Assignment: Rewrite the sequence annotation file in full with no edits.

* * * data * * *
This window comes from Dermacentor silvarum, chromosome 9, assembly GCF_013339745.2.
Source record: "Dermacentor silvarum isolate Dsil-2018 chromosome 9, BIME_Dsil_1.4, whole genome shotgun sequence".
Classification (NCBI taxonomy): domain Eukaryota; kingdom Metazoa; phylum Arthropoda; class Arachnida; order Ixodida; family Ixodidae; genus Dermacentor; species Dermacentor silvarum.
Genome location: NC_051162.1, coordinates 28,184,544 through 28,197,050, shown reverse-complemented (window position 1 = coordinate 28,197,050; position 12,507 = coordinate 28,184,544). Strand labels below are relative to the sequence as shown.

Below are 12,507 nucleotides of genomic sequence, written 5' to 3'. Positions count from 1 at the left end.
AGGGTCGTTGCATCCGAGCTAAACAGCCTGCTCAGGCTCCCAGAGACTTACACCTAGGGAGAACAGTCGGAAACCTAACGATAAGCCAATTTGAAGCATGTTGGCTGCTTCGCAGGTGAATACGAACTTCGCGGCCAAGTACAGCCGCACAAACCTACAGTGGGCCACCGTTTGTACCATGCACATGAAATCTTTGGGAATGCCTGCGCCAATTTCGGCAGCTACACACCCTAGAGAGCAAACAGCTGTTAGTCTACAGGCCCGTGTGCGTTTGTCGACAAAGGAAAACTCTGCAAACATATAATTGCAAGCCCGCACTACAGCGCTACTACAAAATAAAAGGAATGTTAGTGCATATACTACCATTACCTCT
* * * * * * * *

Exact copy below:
This window comes from Dermacentor silvarum, chromosome 9, assembly GCF_013339745.2.
Source record: "Dermacentor silvarum isolate Dsil-2018 chromosome 9, BIME_Dsil_1.4, whole genome shotgun sequence".
Classification (NCBI taxonomy): domain Eukaryota; kingdom Metazoa; phylum Arthropoda; class Arachnida; order Ixodida; family Ixodidae; genus Dermacentor; species Dermacentor silvarum.
Genome location: NC_051162.1, coordinates 28,184,544 through 28,197,050, shown reverse-complemented (window position 1 = coordinate 28,197,050; position 12,507 = coordinate 28,184,544). Strand labels below are relative to the sequence as shown.

Below are 12,507 nucleotides of genomic sequence, written 5' to 3'. Positions count from 1 at the left end.
AGGGTCGTTGCATCCGAGCTAAACAGCCTGCTCAGGCTCCCAGAGACTTACACCTAGGGAGAACAGTCGGAAACCTAACGATAAGCCAATTTGAAGCATGTTGGCTGCTTCGCAGGTGAATACGAACTTCGCGGCCAAGTACAGCCGCACAAACCTACAGTGGGCCACCGTTTGTACCATGCACATGAAATCTTTGGGAATGCCTGCGCCAATTTCGGCAGCTACACACCCTAGAGAGCAAACAGCTGTTAGTCTACAGGCCCGTGTGCGTTTGTCGACAAAGGAAAACTCTGCAAACATATAATTGCAAGCCCGCACTACAGCGCTACTACAAAATAAAAGGAATGTTAGTGCATATACTACCATTACCTCT